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I have an array of CLLocation data that I would like to archive. Should the NSUserDefaults system be used? Otherwise, how best to archive the CLLocation data?

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If using Core Data, see this post for help: stackoverflow.com/questions/3797128/… –  petert Mar 10 '11 at 13:18

3 Answers 3

up vote 3 down vote accepted

UserDefaults can only store certain types of data, and should be used to store user preference information, not arbitrary application state data.

To quote the Apple docs:

The NSUserDefaults class provides a programmatic interface for interacting with the defaults system. The defaults system allows an application to customize its behavior to match a user’s preferences. For example, you can allow users to determine what units of measurement your application displays or how often documents are automatically saved.

More info here.

If your CLLocation data really does count as user preference info (which I'm not convinced of), you'll have to map the info inside CLLocation onto types that are compatible with NSUserDefaults. Read the docs for NSUserDefaults.

If your CLLocation data isn't user preference info, but just application data/state that you need to preserve, you have a few options; you could store it in core data, or you could use keyed archiving - see this tutorial, for example.

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thks , but cllocation value consist of 2 double values for lat long how do i encode it, . –  devonsmith Mar 11 '11 at 10:56
    
Well where do you intend to encode it to? Please accept some of the many answers people have given you and I'll write back later. –  occulus Mar 14 '11 at 17:25
    
need to encode it when i store it in an array an then in nsuserdefaults... –  devonsmith Mar 15 '11 at 8:11
    
thks found out the solution using nsarchiver as you said it worked like charm thanks, also i divided cllocation2d values ,into lat and long while encoding and recreated it while decoding thanks –  devonsmith Apr 29 '11 at 8:37

To correctly store a CLLocation without loss of information, use an NSKeyedArchiver like this:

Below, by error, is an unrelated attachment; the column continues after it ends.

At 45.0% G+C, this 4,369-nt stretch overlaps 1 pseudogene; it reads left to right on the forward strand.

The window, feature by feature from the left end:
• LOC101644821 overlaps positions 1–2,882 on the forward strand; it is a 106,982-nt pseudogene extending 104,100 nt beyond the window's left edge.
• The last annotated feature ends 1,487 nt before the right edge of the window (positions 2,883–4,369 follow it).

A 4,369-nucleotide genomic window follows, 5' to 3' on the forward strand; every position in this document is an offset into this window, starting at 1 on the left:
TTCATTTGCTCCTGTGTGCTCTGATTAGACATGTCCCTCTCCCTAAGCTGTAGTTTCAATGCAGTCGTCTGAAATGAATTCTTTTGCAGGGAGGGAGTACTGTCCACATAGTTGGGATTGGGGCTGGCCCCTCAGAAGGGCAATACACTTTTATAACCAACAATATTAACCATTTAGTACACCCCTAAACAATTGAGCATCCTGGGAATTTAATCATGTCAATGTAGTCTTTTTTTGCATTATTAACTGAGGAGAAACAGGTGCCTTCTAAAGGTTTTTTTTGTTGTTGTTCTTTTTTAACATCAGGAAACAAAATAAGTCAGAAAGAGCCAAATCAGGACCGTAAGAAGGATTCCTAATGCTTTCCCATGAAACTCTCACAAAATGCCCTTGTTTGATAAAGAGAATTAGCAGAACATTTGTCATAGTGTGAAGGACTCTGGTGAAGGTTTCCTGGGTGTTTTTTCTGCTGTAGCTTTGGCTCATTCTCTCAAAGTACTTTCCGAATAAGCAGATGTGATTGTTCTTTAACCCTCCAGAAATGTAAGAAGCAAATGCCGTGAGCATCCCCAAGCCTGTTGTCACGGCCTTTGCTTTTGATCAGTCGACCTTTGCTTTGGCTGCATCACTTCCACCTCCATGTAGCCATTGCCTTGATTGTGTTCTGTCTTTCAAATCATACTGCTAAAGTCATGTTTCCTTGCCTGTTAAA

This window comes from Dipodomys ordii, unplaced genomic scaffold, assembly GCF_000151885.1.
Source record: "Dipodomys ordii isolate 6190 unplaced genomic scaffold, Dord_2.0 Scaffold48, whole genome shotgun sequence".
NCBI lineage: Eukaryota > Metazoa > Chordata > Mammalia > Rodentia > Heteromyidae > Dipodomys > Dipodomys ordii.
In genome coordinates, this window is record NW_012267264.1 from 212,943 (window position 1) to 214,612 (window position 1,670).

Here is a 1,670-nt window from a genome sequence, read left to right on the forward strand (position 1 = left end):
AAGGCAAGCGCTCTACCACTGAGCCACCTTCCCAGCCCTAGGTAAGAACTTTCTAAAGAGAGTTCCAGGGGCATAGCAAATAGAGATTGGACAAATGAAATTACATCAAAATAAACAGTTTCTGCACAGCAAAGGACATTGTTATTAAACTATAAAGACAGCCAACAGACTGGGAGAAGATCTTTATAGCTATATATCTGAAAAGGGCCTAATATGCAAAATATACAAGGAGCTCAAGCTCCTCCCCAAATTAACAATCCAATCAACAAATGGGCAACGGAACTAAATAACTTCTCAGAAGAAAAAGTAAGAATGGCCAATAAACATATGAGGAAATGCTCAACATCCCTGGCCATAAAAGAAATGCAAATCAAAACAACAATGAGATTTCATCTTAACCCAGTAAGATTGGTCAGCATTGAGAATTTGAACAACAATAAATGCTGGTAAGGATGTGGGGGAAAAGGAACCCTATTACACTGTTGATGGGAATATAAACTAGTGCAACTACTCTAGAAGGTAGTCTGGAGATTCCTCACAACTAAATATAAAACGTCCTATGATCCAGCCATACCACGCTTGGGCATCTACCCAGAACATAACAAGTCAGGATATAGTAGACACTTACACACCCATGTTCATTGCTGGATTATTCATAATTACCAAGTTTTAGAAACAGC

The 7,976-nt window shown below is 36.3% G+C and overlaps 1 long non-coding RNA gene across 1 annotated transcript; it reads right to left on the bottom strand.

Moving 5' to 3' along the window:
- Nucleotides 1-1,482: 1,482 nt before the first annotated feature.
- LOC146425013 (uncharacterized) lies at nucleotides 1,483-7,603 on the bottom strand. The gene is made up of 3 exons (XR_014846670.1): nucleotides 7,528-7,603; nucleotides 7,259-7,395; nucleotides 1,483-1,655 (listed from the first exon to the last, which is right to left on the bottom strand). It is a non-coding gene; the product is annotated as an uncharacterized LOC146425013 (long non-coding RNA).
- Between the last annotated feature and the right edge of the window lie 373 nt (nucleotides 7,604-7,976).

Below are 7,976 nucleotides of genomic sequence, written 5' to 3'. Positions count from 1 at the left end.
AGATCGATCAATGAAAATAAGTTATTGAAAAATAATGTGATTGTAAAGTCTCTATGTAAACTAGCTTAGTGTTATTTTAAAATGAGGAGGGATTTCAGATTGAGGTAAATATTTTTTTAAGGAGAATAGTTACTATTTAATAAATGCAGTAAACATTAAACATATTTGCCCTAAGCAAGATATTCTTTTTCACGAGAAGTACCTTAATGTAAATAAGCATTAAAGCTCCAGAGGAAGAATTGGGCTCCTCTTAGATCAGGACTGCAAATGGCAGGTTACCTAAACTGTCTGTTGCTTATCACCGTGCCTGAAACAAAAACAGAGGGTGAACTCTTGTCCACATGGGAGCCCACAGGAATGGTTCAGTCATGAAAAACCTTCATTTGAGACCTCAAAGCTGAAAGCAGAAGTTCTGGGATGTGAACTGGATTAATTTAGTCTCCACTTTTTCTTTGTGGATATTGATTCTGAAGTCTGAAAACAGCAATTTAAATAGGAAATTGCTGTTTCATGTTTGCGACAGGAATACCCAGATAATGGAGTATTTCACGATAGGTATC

CLLocation *myLocationToStore = ...; // (a CLLocation object)
NSData *locationData = [NSKeyedArchiver archivedDataWithRootObject:myLocationToStore];

This can then be archived to NSUserDefaults, and likewise decoded just as simply when you retrieve it with NSKeyedUnarchiver:

CLLocation *myStoredLocation = (CLLocation *)[NSKeyedUnarchiver unarchiveObjectWithData:locationData];

The Swift equivalent functions are:

class func archivedDataWithRootObject(_ rootObject: AnyObject) -> NSData]
class func unarchiveObjectWithData(_ data: NSData) -> AnyObject?
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thanks a lot man! I was getting a "EXC_BAD_ACCESS code=1" error associated with trying to send a message to an already released object. In my case I was using dataWithBytes:length: and getBytes:length: to store/get a CLLocation object. I suspect the buffer:&locationObject was releasing it, which supplies the method with a memory address for the buffer, but when the bytes of data are copied to the buffer, the memory location pointer becomes a non Core Foundation pointer. –  serge-k Jun 30 at 18:55

Found out the solution using nsarchiver as you said it worked like charm thanks. Here is what i did.

- (id)initWithCoder:(NSCoder *)aDecoder
{

    self.PlaceName=[aDecoder decodeObjectForKey:@"inapPlaceName"];

    float lat, long1;

    lat=[aDecoder decodeDoubleForKey:@"inapCoordinateLat"];

    long1=[aDecoder decodeDoubleForKey:@"inapCoordinateLong"];  

    //inapCoordinate=[[CLLocationCoordinate2D alloc] initWithLatitude:lat1 longitude:long1];
    CLLocationCoordinate2D new_coordinate = { lat, long1 };
    self.inapCoordinate=new_coordinate;

    return self;

}

- (void)encodeWithCoder:(NSCoder *)aCoder
{

    [aCoder encodeObject:PlaceName forKey:@"inapPlaceName"];

    [aCoder encodeDouble:inapCoordinate.latitude forKey:@"inapCoordinateLat"];

    [aCoder encodeDouble:inapCoordinate.longitude forKey:@"inapCoordinateLong"]; 

}
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1  
Warning: this code snippet when decoding puts lat and long into float locals, which throws away a bunch of precision. (They're encoded and decoded correctly, but this will result in incorrect location data after the decode.) –  Ben Zotto Feb 28 '13 at 23:27

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